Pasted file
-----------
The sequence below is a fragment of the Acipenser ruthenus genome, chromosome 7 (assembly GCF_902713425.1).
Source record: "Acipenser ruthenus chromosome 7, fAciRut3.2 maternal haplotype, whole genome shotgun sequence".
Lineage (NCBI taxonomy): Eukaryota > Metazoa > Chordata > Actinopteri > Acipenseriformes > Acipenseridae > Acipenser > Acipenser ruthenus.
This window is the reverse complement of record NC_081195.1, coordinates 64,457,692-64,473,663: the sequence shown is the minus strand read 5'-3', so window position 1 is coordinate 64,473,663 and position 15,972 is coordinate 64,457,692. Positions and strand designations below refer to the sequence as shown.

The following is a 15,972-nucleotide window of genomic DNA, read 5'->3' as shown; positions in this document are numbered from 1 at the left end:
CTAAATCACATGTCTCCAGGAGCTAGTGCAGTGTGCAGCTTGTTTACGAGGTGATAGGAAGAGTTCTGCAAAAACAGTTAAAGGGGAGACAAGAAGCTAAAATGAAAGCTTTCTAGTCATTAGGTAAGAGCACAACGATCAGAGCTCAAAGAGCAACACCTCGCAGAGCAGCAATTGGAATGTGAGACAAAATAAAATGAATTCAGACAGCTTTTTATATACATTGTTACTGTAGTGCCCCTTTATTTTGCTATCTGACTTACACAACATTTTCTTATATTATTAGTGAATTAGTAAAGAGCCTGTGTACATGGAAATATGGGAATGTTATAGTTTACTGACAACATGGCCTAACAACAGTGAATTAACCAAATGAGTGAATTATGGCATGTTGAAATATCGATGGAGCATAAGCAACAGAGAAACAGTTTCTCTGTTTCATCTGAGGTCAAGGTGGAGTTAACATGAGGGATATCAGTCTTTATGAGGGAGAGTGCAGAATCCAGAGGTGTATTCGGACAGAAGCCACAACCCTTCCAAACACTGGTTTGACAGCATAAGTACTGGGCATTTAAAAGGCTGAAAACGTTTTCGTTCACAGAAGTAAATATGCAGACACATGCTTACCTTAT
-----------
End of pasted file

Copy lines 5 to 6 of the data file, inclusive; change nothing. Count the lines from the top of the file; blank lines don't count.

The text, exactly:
The following is a 15,972-nucleotide window of genomic DNA, read 5'->3' as shown; positions in this document are numbered from 1 at the left end:
CTAAATCACATGTCTCCAGGAGCTAGTGCAGTGTGCAGCTTGTTTACGAGGTGATAGGAAGAGTTCTGCAAAAACAGTTAAAGGGGAGACAAGAAGCTAAAATGAAAGCTTTCTAGTCATTAGGTAAGAGCACAACGATCAGAGCTCAAAGAGCAACACCTCGCAGAGCAGCAATTGGAATGTGAGACAAAATAAAATGAATTCAGACAGCTTTTTATATACATTGTTACTGTAGTGCCCCTTTATTTTGCTATCTGACTTACACAACATTTTCTTATATTATTAGTGAATTAGTAAAGAGCCTGTGTACATGGAAATATGGGAATGTTATAGTTTACTGACAACATGGCCTAACAACAGTGAATTAACCAAATGAGTGAATTATGGCATGTTGAAATATCGATGGAGCATAAGCAACAGAGAAACAGTTTCTCTGTTTCATCTGAGGTCAAGGTGGAGTTAACATGAGGGATATCAGTCTTTATGAGGGAGAGTGCAGAATCCAGAGGTGTATTCGGACAGAAGCCACAACCCTTCCAAACACTGGTTTGACAGCATAAGTACTGGGCATTTAAAAGGCTGAAAACGTTTTCGTTCACAGAAGTAAATATGCAGACACATGCTTACCTTAT